Under last Thursday’s very soggy skies, an intrepid group of about a hundred students and book nerds (guess which I am) gathered at the University of Memphis to hear author Lee Smith discuss her life as seen through literature. For those unfamiliar, Lee is responsible for 12 novels and four collections of short stories with a distinct focus on Southern life past and present, but more than that, she is a good ol’ girl of the highest order: sharp, witty, sly, gracious, and, above all, a world-class storyteller. Beyond her published fiction, Lee is one of those people just naturally skilled at recounting events, real or imagined.
It’s not a unique trait, I suppose, and it’s something I’ve almost begun to take for granted since immigrating to the South, and Memphis in particular, where anyone from a woman refilling my sweet tea to a man strolling my grocery store can stun me with a perfect anecdote. (Granted, for many years the man strolling in my grocery store was Shelby Foote, but still.) We live in a town that’s constantly remembering, revising, and embellishing for dramatic effect.
Not that my countrypersons to the north don’t have a tradition of storytelling, of course. They’re more prone to confining it within the boundaries of the arts, however, where there’s a built-in defense against charges of exaggeration or downright fibbing. Taking liberties makes us uncomfortable. We’re a nice people, but I’d guess that Garrison Keillor probably wouldn’t be your first pick as a road trip buddy, and Bob Dylan isn’t really known for being fun at parties.
No, I’d wager that the urge to entertain, facts be damned, is strongest in the South. I imagine it’s been a powerful coping mechanism in an area that not so long ago saw its history literally trampled and burned. When your own personal narrative is shattered, all that’s left to do is pick up the pieces you can find and fill in the rest.
What’s great about this tendency is that everyone has a different story. Well, it’s sometimes great. Watching two elegant Southern ladies discuss the finer points of the Montesi’s deli selection in 1984 is a joy to behold, but witnessing Crips and Klanners debating the acceptable degrees of white supremacy is pretty unsettling.
The diverging stories of Memphis’s past have gotten a lot of ink in the last few weeks, but what I find most fascinating is the plot that’s developing while that happens. It feels like we’re finally able to acknowledge that our city will never have one collective memory of any point in time. The best we can do is listen to each other and try, in our various ways, to move the story forward.
As I was having drinks with Lee Smith and her family after her lecture (because I’m a very, very important writer … or possibly because I came with the administrator of her Facebook page) and pinching a nerve in my neck trying to lean in and not miss a word she said, I was awestruck as usual by the ease and pleasure and humor that Southerners bring to even their darkest tales. The most tragic details are prone to being reshaped into comic asides, or, if they don’t serve, simply thrown aside. Whether that’s selective memory, artistic license, or flat-out denial is hard to say.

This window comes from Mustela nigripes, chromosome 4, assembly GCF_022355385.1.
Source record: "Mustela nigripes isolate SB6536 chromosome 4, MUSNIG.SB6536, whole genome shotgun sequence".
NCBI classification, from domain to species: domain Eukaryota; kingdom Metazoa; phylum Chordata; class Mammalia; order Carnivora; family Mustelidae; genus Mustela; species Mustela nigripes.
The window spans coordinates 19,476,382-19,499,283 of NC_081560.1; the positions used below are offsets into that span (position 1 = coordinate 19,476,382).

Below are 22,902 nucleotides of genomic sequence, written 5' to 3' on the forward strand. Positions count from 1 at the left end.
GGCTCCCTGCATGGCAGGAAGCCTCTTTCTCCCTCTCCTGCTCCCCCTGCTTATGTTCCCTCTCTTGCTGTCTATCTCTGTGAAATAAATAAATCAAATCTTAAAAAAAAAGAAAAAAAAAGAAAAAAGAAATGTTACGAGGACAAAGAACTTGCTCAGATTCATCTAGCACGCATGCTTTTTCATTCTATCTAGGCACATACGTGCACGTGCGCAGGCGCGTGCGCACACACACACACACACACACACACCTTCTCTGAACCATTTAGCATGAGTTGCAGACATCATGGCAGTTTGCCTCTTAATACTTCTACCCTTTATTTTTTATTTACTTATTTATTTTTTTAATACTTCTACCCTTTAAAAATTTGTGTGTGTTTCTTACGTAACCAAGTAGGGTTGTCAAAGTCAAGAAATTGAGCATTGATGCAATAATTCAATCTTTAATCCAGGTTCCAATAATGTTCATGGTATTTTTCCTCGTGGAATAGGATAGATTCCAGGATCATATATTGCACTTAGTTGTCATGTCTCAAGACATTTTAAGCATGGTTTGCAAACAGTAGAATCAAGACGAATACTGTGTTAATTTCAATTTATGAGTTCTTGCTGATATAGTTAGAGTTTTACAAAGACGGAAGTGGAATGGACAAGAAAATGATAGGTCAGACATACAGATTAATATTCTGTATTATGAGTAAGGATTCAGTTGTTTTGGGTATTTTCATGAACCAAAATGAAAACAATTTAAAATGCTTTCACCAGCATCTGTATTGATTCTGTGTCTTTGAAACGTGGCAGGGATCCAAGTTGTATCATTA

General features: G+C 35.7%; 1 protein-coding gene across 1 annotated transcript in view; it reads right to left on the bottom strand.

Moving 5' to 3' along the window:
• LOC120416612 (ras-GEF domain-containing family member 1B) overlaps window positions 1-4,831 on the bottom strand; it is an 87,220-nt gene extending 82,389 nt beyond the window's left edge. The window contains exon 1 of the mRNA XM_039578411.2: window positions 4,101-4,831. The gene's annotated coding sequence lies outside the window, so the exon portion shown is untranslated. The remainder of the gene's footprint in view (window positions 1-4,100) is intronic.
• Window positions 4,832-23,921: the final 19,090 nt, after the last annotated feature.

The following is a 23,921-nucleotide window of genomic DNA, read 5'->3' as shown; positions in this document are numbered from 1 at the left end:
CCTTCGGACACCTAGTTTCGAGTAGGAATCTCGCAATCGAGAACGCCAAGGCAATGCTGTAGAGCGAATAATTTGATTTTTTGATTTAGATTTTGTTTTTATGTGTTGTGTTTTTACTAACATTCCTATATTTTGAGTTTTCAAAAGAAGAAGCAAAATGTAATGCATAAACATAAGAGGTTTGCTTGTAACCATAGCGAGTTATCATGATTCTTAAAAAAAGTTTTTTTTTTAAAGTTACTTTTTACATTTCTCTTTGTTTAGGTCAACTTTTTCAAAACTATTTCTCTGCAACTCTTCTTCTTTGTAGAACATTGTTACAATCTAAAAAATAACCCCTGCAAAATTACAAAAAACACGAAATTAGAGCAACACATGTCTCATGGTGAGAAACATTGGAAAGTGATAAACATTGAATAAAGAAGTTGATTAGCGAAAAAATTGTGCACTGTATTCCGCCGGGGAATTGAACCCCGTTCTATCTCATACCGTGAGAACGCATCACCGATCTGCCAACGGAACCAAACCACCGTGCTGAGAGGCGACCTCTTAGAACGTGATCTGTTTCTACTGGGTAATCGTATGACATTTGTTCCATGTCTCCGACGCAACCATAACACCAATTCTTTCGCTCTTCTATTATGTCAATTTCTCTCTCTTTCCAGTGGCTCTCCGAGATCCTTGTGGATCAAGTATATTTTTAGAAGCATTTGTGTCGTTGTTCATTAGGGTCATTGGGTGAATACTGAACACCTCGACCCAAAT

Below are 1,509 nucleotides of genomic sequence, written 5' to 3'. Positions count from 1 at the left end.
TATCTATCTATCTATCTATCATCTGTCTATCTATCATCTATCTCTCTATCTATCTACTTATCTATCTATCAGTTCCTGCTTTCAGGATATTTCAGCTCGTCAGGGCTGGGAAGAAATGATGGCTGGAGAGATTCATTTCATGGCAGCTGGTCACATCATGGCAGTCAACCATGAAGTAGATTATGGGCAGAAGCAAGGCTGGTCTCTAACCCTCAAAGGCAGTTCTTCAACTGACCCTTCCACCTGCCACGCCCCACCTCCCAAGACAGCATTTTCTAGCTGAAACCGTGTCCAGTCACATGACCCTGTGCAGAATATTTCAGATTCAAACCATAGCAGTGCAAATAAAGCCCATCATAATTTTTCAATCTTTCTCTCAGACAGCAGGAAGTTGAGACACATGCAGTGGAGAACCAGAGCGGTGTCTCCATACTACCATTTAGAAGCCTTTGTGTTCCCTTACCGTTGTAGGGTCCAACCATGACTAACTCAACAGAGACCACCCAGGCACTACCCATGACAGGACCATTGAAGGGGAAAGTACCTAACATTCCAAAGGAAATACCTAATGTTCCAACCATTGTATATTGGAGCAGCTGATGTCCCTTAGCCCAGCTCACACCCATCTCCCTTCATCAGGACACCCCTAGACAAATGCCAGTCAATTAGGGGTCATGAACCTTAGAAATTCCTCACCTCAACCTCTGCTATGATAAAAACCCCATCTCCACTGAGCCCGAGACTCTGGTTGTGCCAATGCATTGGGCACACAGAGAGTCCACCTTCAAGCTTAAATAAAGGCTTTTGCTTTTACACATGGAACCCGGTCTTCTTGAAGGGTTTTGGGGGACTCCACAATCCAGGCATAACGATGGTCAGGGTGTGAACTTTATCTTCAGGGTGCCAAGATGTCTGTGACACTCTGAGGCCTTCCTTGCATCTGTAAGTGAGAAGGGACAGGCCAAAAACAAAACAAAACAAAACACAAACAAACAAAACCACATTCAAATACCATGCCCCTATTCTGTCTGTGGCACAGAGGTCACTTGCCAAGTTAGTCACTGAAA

In her essay “Driving Miss Daisy Crazy,” Lee Smith acknowledges and welcomes in literature’s New South, the South of small-town sushi restaurants and multilingual classrooms. It doesn’t lend itself to the same characters and devices that have had a long life in Southern lit, but really, isn’t that all for the best? Instead of overhauling history, over and over and over again, there’s a wealth of new storylines to thread together. The next chapter is just waiting to be written.
I’ve forgotten at least 90 percent of the details from any given year of my education, but I still remember the moment that my first-grade teacher tapped me on the shoulder during reading time and said I was going to the library to take a special test. Apparently it went well, because shortly afterward I was sent to the library a couple times a week to participate in a group for other kids like me, 6-year-old kids who’d gotten special permission to check books out from the 3rd-6th grade shelves or who finished their math tests in half the allotted time.
Turns out, I’m a genius. Not like that 15-year-old who created a 3-cent test for pancreatic cancer or anything, but still, my intelligence is a few standard deviations above average. It’s a hard thing to say out loud without sounding like an ass, but it’s not like I take personal credit for it. That’s just how it worked out.
I only mention it at all because there’s been a lot of talk lately about whether gifted students in Memphis will continue to receive specialized instruction between pre-k and 8th grade. The only thing more surprising to me than this service being on the chopping block was the fact that Shelby County schools didn’t already offer it.
From first grade on, through public schools in three different states, I was given opportunities to work and learn beyond the boundaries of the standard curricula. The programs had different names — GATE, TAG, Vision — and were run in different ways. Some years I left the classroom during a specific class, others I rotated, and one year I was in an entirely separate full-time classroom.